 19% switched phases without recovery
Prognosis: Mortality
                  Suicide rate 10-20
                   times higher than
                   general population
                  Bipolar II: higher
                   suicide rates than
                   other mental illnesses,
                   including major
                   depression
Media Portrayals
Lifetime Movie Network
Britney Spears
Media Portrayals of Bipolar Disorder
NEGATIVE                         POSITIVE

   Stigma                          Education
   Reinforces Stereotypes          Personalizes Mental Illness
   Exploitative                    Empathetic
   Perpetuates Myths               Raises Public Awareness
   Feeds Public’s Fears            Patient Advocacy
   Internalized Hopelessness       Offers Images of Hope
   Barrier to Accessing            Reducing Barriers to Treatment
    Treatment

• How can nurses play an important role in dispelling negative or
inaccurate depictions of mental illness?
TV portrayals
 ER (2000 – 2006)
Sally Field played Maggie, the manic-
  depressive mother of resident
  medical student Abby Lockhart
  (Maura Tierney). Maggie suffers
  from Bipolar Type I, with major
  manic episodes and major
  depressive episodes.
http://www.youtube.com/watch?v=BIxj6k8U7_0




 • Even though she (Sally Field’s character) was fixing to go off the deep-end, it
 made me want to feel that high feeling again and quit living in a zombie tired
 state. So I went off my medicine….
                                     -“Katygirl13”, About Bipolar Disorder Forum
                                http://forums.about.com/n/pfx/forum.aspx?webtag=ab-bipolar
Films
        The Devil and                 The Bridge (2007)
        Daniel Johnston
        (2005)                        Documentary on
                                      suicide and the Golden
        Documentary of                Gate Bridge, featuring
        musician/artist with          an interview with
        bipolar disorder.             bipolar survivor Kevin
        http://www.youtube.com/watc   Hines.
        h?v=2qtFPOxDMs4               http://www.youtube.com/watch
                                      ?v=T5ZJ637ep9U



        Grey Gardens                  Stephen Fry: The
        (1975)                        Secret Life of a
                                      Manic Depressive
        Documentary of “Little        (2006)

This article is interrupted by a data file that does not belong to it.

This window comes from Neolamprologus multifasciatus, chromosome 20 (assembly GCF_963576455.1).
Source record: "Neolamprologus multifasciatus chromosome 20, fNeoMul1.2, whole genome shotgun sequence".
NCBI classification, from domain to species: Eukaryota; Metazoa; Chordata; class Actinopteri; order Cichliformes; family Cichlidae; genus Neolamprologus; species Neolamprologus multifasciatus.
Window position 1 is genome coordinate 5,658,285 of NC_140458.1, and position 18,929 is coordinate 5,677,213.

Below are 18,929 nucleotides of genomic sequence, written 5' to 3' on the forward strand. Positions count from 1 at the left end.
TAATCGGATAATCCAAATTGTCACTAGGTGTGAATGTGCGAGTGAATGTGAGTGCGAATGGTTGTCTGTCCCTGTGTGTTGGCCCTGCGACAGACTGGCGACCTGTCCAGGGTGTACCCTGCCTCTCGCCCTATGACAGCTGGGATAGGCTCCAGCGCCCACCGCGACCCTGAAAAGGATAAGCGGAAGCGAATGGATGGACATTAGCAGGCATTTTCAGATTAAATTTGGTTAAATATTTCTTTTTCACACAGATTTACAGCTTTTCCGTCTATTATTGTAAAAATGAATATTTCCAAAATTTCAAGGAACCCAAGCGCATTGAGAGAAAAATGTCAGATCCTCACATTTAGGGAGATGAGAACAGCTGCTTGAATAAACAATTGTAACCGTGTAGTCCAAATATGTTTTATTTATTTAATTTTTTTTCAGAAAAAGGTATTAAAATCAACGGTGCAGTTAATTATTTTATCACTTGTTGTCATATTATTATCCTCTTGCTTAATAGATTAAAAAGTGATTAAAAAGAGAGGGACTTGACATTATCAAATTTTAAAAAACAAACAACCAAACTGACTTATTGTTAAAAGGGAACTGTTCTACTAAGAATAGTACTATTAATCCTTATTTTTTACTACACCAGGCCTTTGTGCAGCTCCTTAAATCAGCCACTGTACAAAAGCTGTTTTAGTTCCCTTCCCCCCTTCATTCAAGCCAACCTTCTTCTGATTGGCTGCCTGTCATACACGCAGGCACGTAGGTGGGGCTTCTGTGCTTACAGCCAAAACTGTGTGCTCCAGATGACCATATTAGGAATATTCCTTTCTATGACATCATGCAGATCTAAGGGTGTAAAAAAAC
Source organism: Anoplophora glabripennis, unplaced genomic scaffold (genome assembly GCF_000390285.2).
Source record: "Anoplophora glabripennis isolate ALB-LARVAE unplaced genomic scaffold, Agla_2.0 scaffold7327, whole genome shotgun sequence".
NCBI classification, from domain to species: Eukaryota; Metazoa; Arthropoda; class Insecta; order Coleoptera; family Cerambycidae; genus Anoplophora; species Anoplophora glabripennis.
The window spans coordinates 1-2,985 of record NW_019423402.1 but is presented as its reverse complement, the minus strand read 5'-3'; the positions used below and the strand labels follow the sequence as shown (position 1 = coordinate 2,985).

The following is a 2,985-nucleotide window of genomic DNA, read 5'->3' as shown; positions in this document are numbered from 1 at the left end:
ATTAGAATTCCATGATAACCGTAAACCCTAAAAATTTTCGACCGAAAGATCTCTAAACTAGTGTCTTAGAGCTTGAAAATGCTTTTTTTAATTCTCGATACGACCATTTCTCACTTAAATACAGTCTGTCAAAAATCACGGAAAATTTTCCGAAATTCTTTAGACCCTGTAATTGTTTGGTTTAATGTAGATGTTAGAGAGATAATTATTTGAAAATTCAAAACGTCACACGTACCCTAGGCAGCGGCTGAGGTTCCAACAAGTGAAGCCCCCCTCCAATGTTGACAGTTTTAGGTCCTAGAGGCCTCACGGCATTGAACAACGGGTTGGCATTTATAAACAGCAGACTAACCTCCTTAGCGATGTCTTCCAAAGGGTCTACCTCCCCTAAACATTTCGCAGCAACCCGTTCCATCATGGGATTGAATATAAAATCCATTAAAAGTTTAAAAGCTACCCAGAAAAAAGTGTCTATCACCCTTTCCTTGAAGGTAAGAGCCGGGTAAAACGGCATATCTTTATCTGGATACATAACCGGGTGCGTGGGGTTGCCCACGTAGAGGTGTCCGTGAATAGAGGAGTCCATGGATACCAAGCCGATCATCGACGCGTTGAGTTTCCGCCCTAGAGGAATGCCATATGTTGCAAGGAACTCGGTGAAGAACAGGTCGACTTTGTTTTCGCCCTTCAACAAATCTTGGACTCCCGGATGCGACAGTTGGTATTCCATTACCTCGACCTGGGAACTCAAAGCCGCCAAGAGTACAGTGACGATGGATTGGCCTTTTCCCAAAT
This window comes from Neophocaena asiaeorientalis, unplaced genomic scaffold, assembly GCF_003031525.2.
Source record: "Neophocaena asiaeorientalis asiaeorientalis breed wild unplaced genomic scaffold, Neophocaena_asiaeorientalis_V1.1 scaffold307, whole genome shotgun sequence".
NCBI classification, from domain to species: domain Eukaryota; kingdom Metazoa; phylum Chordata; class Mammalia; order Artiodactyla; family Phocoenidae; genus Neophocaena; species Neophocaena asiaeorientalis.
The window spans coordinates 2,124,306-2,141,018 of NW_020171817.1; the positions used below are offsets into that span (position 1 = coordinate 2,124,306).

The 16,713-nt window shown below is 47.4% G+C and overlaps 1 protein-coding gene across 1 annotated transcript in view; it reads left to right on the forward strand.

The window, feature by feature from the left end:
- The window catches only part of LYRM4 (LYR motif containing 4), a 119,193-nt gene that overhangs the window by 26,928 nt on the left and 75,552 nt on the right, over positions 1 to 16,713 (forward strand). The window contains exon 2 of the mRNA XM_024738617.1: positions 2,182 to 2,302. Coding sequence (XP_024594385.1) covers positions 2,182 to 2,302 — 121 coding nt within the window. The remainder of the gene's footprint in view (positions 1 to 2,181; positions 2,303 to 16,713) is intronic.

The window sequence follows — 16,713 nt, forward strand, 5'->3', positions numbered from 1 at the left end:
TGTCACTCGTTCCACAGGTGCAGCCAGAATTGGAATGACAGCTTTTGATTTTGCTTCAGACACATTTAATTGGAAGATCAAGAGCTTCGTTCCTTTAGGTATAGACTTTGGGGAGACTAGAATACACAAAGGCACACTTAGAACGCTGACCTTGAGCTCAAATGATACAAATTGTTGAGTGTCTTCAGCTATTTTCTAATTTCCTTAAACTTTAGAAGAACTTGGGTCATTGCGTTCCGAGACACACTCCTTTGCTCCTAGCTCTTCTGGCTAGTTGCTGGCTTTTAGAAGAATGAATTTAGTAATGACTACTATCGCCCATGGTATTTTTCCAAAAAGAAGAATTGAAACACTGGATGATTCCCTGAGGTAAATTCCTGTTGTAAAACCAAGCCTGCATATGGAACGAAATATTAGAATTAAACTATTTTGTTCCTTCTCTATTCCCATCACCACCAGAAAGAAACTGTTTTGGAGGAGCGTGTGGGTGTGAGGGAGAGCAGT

Edie” and her mother
        “Big Edie” – the              BBC documentary on
        reclusive aunt and            bipolar disorder
        first cousin of Jackie        featuring actor
        Onassis.                      Stephen Fry and other
        http://www.youtube.com/watc   interviews.
        h?v=rEfvh_xTFBA               http://www.youtube.com/watc
                                      h?v=_nXgZlvjkAo
Books
Kay Redfield Jamison
Clinical psychologist and writer who is one of the foremost experts on bipolar
    disorder, having suffered from the disorder since her early twenties. She is
    Professor of Psychiatry at Johns Hopkins University School of Medicine.

                 An Unquiet Mind: A Memoir of Moods and Madness

                 With breathtaking honesty she tells of her own manic depression,
                 the bitter costs of her illness, and its paradoxical benefits: "There
                 is a particular kind of pain, elation, loneliness and terror involved
                 in this kind of madness.... It will never end, for madness carves
                 its own reality."


                 Touched with Fire: Manic Depressive Illness and the
                 Artistic Temperament

                 An examination of the correlation between creativity and bipolar
                 disorder. Does treatment of psychiatric symptoms blunt the
                 ability of the artist to work successfully?
 (a very small and subjective sampling of)

 Individuals with Bipolar Disorder




Patty Duke, actress       Carrie Fisher, actress       Alvin Ailey, Dancer          Edvard Munch, artist




                                                                                     Jane Pauley, news anchor
Jackson Pollock, artist         Sylvia Plath, author      Emily Dickinson, author
Resources
   www.mayoclinic.com/health/bipolardisorder/DS00356/DSECTION=symptoms
   searchwarp.com/swa138146.htm
   www.dbsalliance.org
   www.bipolar.com
   www.mentalhealthcare.org.uk/content/?id=153
   www.bipolarworld.net/Phelps/ph_2000/ph8.htm
   www.medicinenet.com/bipolar_disorder/page4.htm#tocg
   www.cnsforum.com/imagebank/item/genetics_bipolar_x/default.aspx
   www.pendulum.org/disease.htm
   www.sciencedaily.com/releases/2006/05/060530090014.htm
   www.psycheducation.org/BipolarMechanism/2BrainDifferences.htm
   encarta.msn.com/media_461539689/brain_activity_in_bipolar_disorder.html
   www.bipolar-lives.com/bipolar-brain-imaging.html
   www.johnclarkson.com.au/images/brainmapping/bipolar_brain.jpg
   Copstead, L., & Banasik, J. (2005.) Pathophysiology. St. Louis, MO: Elsevier.
   Lehne, R. (2004). Pharmacology for Nursing Care. Missouri: Saunders
   Varcarolis, E. (2002). Foundations of Psychiatric Mental Health Nursing: A Clinical
    Approach. Pennsylvania: Saunders.
   Famous People with Bipolar Disorder, Bipolar Disorder Today website. Retrieved
    November 2, 2008 from www.mental-health-today.com/bp/famous_people.htm
   Levin, Aaron; Violence and Mental Illness: Media Keep Myths Alive; Psychiatric News,
    May 4, 2001, Volume 36, Number 9; American Psychiatric Association
   Mental Health and the Media (2003), Lichtenstein Creative Media: Creating Media
    that Matters. Retrieved November 2, 2008 from www.lcmedia.com/mind279.htm
   Read, Kimberly & Marcia Purse, Bipolar Disorder Comes to ER (2006); About.Com
    Bipolar Disorder Forum. Retrieved November 2, 2008 from
    bipolar.about.com/od/mediaportrayals/a/aa001127a.htm